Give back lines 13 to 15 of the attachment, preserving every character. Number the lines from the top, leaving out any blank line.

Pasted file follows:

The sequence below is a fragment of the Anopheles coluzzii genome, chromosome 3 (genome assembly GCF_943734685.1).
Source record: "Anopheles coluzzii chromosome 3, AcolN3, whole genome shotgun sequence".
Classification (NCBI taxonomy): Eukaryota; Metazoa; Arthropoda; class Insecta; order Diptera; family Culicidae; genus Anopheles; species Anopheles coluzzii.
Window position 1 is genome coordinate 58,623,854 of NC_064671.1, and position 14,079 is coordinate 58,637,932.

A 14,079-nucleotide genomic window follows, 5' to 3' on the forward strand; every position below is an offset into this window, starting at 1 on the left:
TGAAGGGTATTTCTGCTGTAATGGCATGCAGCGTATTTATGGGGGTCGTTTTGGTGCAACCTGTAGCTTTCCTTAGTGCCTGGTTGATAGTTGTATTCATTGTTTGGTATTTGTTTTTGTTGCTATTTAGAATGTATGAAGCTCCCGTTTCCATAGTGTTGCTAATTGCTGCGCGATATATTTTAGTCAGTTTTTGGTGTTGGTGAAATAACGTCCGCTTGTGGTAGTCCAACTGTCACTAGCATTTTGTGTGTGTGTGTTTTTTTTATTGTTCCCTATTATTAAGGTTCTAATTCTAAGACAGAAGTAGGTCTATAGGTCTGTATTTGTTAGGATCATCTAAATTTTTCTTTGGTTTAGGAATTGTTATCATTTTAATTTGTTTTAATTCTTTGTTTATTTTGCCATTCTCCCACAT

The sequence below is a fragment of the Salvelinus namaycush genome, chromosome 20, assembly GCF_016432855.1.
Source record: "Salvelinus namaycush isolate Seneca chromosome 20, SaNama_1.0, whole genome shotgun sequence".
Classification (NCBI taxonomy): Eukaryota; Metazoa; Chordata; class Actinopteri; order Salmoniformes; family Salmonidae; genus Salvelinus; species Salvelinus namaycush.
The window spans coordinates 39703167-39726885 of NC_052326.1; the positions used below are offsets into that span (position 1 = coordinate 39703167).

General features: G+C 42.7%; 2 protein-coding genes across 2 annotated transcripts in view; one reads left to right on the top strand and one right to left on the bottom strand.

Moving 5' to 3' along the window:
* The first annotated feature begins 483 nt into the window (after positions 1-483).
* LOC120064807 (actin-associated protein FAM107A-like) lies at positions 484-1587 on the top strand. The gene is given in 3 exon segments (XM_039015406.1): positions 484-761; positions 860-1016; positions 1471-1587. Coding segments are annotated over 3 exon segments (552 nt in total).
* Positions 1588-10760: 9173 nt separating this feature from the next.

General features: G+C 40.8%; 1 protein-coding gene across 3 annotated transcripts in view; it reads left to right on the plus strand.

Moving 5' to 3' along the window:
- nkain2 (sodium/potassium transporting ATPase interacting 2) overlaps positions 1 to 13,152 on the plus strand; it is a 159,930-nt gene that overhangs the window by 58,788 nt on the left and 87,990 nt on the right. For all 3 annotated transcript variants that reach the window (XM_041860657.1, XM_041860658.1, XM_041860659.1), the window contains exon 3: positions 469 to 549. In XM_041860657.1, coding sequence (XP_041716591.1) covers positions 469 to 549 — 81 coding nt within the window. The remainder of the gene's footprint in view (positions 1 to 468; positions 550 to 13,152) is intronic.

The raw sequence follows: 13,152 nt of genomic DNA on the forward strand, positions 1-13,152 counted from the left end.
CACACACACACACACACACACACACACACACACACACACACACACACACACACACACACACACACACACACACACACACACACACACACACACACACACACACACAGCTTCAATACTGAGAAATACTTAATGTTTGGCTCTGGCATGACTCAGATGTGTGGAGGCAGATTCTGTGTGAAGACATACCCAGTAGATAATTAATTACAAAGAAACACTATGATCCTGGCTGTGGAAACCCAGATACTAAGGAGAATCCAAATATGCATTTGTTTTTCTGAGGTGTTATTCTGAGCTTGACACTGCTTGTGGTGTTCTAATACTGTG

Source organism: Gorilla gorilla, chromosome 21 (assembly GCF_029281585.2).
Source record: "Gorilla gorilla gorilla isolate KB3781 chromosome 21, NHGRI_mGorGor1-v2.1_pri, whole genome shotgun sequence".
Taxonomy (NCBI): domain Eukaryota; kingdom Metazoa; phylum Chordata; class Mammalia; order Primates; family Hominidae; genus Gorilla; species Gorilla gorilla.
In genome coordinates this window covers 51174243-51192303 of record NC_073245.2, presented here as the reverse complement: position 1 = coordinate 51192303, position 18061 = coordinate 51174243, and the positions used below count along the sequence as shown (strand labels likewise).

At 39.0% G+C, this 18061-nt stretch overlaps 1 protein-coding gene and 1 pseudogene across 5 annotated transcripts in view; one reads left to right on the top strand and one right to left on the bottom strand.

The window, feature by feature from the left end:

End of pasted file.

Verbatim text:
* The first annotated feature begins 483 nt into the window (after positions 1-483).
* LOC120064807 (actin-associated protein FAM107A-like) lies at positions 484-1587 on the top strand. The gene is given in 3 exon segments (XM_039015406.1): positions 484-761; positions 860-1016; positions 1471-1587. Coding segments are annotated over 3 exon segments (552 nt in total).
* Positions 1588-10760: 9173 nt separating this feature from the next.